stokehole


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stoke·hole

 (stōk′hōl′)
n.
1. The space about the opening in a furnace or boiler.
2. Nautical A stokehold.

[Translation of Dutch stookgat.]

stokehole

(ˈstəʊkˌhəʊl)
n
1. (Nautical Terms) another word for stokehold
2. (Railways) a hole in a furnace through which it is stoked

stoke•hole

(ˈstoʊkˌhoʊl)

n.
1. Also, stoke•hold (-ˌhoʊld) fireroom.
2. a hole in a furnace through which the fire is stoked.
[1650–60]
ThesaurusAntonymsRelated WordsSynonymsLegend:
Noun1.stokehole - (nautical) chamber or compartment in which the furnaces of a ship are stoked or firedstokehole - (nautical) chamber or compartment in which the furnaces of a ship are stoked or fired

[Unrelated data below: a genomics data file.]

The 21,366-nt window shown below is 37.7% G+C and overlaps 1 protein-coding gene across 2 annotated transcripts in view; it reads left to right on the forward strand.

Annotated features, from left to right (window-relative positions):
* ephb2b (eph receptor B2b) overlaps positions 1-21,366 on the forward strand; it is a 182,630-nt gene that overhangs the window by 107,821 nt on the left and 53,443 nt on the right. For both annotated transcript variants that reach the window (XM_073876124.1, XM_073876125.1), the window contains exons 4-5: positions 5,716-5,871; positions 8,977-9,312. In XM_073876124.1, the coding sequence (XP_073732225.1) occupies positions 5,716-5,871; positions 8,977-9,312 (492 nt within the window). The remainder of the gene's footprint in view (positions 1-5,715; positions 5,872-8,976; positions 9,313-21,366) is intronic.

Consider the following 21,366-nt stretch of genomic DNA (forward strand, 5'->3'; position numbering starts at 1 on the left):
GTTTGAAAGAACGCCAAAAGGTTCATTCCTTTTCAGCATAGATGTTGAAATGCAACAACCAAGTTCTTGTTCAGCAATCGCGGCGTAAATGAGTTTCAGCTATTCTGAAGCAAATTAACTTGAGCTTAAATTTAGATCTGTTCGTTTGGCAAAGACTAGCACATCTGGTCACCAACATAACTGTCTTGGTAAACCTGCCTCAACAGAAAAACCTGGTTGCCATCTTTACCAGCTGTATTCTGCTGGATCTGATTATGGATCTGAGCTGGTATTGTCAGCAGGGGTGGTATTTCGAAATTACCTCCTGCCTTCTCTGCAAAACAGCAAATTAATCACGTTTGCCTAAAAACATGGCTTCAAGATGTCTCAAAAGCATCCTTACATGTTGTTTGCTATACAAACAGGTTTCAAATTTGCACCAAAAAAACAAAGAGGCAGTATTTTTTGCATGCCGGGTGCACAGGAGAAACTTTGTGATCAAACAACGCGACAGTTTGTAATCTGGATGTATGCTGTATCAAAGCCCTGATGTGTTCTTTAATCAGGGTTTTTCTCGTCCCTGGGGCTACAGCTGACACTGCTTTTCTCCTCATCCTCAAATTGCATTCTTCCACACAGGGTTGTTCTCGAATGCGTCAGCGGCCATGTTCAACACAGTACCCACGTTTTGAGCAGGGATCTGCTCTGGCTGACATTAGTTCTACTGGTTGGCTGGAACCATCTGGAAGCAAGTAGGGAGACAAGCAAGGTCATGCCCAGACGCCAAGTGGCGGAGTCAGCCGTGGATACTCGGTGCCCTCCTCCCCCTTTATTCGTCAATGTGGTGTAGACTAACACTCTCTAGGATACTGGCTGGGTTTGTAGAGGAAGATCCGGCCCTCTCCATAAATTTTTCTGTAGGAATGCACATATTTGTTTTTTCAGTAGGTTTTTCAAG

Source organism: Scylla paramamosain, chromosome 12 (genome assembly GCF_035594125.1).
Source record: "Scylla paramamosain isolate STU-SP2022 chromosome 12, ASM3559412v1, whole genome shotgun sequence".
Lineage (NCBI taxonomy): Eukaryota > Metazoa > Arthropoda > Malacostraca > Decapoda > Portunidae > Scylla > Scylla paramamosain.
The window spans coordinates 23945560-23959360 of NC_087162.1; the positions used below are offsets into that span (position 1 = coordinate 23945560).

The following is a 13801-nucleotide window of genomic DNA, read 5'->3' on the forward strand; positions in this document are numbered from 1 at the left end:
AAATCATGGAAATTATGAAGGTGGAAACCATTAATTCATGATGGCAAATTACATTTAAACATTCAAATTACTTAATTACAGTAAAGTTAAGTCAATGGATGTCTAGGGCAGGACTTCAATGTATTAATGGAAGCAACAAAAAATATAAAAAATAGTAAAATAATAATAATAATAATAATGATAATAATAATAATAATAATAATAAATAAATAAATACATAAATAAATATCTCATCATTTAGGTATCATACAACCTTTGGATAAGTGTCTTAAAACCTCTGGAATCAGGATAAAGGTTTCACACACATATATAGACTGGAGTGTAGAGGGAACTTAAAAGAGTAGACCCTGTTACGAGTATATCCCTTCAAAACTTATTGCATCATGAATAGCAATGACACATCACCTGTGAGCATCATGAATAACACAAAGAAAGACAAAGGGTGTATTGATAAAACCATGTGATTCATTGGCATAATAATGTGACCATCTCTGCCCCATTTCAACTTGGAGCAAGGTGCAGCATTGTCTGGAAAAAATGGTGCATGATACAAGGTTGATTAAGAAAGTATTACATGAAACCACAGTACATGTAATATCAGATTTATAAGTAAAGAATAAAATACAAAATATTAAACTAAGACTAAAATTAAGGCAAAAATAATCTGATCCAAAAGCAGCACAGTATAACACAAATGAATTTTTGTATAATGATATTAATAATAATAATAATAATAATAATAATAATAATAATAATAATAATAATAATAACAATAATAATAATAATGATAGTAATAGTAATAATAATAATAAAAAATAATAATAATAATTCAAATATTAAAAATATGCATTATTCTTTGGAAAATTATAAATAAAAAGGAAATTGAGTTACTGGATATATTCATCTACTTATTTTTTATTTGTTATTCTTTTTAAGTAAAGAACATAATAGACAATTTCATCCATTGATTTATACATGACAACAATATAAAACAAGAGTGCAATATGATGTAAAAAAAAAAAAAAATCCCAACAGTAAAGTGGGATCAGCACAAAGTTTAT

sailing, seafaring, navigation - the work of a sailor
chamber - a natural or artificial enclosed space
Translations

stokehole

[ˈstəʊkhəʊl] Nboca f del horno
References in periodicals archive ?
Although an exhausting chore, working on the burning stokehole does not rob Yank of his ease.
In The Hairy Ape the daughter of the President of the Steel Trust descends from her luxurious first-class cabin to the dark stokehole in order to have a glimpse of the laborers' circumstances.
WAR While cleaning out the stokehole, the starboard ventilator, under which he was working, was smashed, as it was believed, by a large lump of coal falling from a railway truck, from which coal was being tipped into the hold.
the stokehole workers "a self-expression, the very last word in